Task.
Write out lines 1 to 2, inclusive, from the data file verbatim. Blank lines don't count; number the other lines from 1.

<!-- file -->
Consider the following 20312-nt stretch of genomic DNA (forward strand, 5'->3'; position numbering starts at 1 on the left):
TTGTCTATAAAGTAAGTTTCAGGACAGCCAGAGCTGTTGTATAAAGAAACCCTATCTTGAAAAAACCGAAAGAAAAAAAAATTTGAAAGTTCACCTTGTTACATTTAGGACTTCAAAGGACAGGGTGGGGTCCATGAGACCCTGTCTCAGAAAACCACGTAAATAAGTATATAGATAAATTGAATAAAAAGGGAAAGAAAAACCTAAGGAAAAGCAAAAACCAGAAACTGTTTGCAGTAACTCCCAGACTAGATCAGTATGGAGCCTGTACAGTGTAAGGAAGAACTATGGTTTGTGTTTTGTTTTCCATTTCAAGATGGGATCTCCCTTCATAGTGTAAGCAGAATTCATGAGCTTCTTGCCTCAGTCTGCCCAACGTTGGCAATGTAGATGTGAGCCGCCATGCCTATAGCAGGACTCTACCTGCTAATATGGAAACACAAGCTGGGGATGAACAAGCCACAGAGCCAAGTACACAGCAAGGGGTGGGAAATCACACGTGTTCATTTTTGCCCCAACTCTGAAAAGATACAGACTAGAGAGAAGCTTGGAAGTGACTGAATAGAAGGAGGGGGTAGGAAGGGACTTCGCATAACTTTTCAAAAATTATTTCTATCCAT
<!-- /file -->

Consider the following 20312-nt stretch of genomic DNA (forward strand, 5'->3'; position numbering starts at 1 on the left):
TTGTCTATAAAGTAAGTTTCAGGACAGCCAGAGCTGTTGTATAAAGAAACCCTATCTTGAAAAAACCGAAAGAAAAAAAAATTTGAAAGTTCACCTTGTTACATTTAGGACTTCAAAGGACAGGGTGGGGTCCATGAGACCCTGTCTCAGAAAACCACGTAAATAAGTATATAGATAAATTGAATAAAAAGGGAAAGAAAAACCTAAGGAAAAGCAAAAACCAGAAACTGTTTGCAGTAACTCCCAGACTAGATCAGTATGGAGCCTGTACAGTGTAAGGAAGAACTATGGTTTGTGTTTTGTTTTCCATTTCAAGATGGGATCTCCCTTCATAGTGTAAGCAGAATTCATGAGCTTCTTGCCTCAGTCTGCCCAACGTTGGCAATGTAGATGTGAGCCGCCATGCCTATAGCAGGACTCTACCTGCTAATATGGAAACACAAGCTGGGGATGAACAAGCCACAGAGCCAAGTACACAGCAAGGGGTGGGAAATCACACGTGTTCATTTTTGCCCCAACTCTGAAAAGATACAGACTAGAGAGAAGCTTGGAAGTGACTGAATAGAAGGAGGGGGTAGGAAGGGACTTCGCATAACTTTTCAAAAATTATTTCTATCCAT